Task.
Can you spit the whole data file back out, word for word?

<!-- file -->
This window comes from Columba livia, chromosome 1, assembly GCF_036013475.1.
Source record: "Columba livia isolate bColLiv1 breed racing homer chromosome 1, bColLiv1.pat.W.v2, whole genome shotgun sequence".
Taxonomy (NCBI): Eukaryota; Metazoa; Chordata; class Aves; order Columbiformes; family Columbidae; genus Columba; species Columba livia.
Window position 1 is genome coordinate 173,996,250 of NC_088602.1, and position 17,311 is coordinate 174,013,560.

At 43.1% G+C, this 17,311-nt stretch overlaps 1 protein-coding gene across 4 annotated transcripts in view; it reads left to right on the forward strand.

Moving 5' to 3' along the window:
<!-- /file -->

This window comes from Columba livia, chromosome 1, assembly GCF_036013475.1.
Source record: "Columba livia isolate bColLiv1 breed racing homer chromosome 1, bColLiv1.pat.W.v2, whole genome shotgun sequence".
Taxonomy (NCBI): Eukaryota; Metazoa; Chordata; class Aves; order Columbiformes; family Columbidae; genus Columba; species Columba livia.
Window position 1 is genome coordinate 173,996,250 of NC_088602.1, and position 17,311 is coordinate 174,013,560.

At 43.1% G+C, this 17,311-nt stretch overlaps 1 protein-coding gene across 4 annotated transcripts in view; it reads left to right on the forward strand.

Moving 5' to 3' along the window: